A newly published USDA Global Agriculture Information Network (GAIN) report suggests China’s recovery from African swine fever (ASF) continues as a rise in both hog and pork production is forecast for 2022. USDA’s China hog production estimate for 2022 is 2% higher at 665 million head, driven by high beginning stocks and more efficient sows. Pork production is estimated to reach 50 million metric tons (MMT), a 5% increase over 2021, due to higher hog production and higher slaughter levels.
Still, producers’ losses as well as government policies designed to stabilize the swine herd are expected to temper production and swine sector volatility in 2022, report author Alexandra Baych noted.
Large producers have continued to expand their market share of pork production, but high pork volumes will keep prices low and put pressure on producers’ profit margins, the report suggested.
USDA data showed sow beginning stocks for 2022 at 40 million sows, up from 31 million in 2020. According to the report, China’s Ministry of Agriculture and Rural Affairs (MARA) has noted that the 2021 sow inventory, at 39.5 million, is oversupplied and exceeded prescribed levels. China’s official National Bureau of Statistics (NBS) actually had the sow population at the end of 2021 at 43.29 million sows, and the country is now requiring that producers/provinces maintain a national sow inventory of 41 million.
On September 23, 2021, MARA published the Interim Implementation Plan to Manage Swine Production Capacity. The plan, which aims to stabilize the swine sector from dramatic fluctuations, requires 41 million sows and specifies a “normal” inventory target for each province/area that should not fluctuate more than 5%. It also provides support for large-scale farms, which industry contacts say could further accelerate concentration in the swine sector.
Baych said the central government will use control measures if production is outside the targeted range.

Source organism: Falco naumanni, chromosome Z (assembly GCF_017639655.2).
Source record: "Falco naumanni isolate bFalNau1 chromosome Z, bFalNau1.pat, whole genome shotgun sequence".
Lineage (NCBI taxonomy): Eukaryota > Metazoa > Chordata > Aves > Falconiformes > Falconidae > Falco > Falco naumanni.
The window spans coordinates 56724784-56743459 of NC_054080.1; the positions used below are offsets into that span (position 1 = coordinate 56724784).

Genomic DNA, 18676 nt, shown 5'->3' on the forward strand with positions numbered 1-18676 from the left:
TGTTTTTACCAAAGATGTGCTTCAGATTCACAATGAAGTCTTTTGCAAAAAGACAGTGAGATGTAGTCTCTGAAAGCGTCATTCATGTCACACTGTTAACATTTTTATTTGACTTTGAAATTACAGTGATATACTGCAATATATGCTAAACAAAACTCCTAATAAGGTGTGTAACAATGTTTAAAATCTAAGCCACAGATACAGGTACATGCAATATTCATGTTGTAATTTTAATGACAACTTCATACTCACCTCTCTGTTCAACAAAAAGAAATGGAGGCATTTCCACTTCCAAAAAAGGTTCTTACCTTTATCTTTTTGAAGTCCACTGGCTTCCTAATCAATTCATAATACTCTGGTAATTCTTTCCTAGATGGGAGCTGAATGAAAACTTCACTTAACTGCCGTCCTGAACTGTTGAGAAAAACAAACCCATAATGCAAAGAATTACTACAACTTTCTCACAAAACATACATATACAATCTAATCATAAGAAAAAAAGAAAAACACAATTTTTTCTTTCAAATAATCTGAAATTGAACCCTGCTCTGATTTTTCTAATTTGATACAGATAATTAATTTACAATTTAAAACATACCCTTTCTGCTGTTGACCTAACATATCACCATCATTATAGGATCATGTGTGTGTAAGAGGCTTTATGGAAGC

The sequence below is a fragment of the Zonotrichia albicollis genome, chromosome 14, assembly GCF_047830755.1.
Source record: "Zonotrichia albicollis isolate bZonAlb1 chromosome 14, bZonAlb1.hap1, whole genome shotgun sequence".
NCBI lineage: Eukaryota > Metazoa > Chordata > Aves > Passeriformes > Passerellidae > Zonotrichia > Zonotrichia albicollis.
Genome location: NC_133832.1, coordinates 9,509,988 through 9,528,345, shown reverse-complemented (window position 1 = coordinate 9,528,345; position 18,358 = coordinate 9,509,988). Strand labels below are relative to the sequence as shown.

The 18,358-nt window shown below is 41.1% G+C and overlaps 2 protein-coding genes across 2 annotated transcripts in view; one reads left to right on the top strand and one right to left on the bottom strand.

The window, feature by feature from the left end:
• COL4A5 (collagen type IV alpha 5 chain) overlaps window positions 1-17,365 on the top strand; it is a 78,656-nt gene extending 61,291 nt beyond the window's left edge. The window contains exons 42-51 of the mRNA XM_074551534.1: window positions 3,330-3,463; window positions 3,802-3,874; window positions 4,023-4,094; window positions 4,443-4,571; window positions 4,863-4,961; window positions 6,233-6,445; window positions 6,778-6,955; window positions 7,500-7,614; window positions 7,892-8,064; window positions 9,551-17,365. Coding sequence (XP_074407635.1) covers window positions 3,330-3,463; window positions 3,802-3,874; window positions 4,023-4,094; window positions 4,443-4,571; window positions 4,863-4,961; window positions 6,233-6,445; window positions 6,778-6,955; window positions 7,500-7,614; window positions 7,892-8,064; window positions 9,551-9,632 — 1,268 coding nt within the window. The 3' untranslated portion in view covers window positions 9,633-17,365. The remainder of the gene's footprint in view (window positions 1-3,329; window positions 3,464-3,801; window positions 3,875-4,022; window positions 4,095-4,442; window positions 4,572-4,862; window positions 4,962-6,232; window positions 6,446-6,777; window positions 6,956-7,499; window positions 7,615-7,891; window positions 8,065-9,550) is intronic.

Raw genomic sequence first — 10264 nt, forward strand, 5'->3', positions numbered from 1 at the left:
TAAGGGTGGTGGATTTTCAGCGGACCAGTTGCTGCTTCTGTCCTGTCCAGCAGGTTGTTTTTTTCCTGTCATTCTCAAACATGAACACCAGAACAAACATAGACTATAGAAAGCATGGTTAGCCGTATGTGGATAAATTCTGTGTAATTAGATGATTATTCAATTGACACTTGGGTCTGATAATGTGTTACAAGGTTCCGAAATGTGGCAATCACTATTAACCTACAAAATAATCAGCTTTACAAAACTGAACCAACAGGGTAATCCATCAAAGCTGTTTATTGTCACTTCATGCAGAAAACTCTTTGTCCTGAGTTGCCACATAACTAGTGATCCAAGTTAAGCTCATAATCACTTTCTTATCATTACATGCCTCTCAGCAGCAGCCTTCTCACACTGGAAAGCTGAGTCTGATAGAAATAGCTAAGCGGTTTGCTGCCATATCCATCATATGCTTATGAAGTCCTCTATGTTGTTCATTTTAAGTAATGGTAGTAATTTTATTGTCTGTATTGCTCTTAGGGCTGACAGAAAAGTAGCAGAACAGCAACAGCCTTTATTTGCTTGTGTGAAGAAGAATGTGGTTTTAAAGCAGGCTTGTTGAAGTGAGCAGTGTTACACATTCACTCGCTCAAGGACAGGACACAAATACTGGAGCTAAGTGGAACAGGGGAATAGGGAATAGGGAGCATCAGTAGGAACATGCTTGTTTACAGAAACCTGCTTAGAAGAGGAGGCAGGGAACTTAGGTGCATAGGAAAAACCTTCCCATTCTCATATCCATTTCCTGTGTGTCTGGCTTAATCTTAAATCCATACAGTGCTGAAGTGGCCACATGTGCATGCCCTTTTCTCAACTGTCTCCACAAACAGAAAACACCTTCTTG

Regarding ASF, the report said it will likely remain endemic, but added that hog losses are expected to fall in 2022. Further, the Harbin Veterinary Research Institute of the Chinese Academy of Agricultural Sciences (CAAS) identified in October 2021 a less virulent new strain of ASF. The strain appears to be less fatal to hog, sow, and piglet populations, Baych relayed, adding that producers and provincial authorities have also adapted production and slaughter practices to mitigate against large losses and disease spread.
Overall, Baych said competition from low-priced domestic pork, a pork import tariff increase (from 8-12%), a less optimistic economic outlook, and continued COVID-19 related restrictions and market disruptions will contribute to lower pork imports of 3.3 MMT for China. Spain, Brazil, the United States, Denmark, and the Netherlands are expected to remain the five major pork suppliers.
Baych said sources report that U.S. pork is expected to remain popular due to stable supplies and consumers preference for the meats’ sweeter taste. However, other major supplying countries have advantages such as lower trimming/waste rate and higher lean meat rate.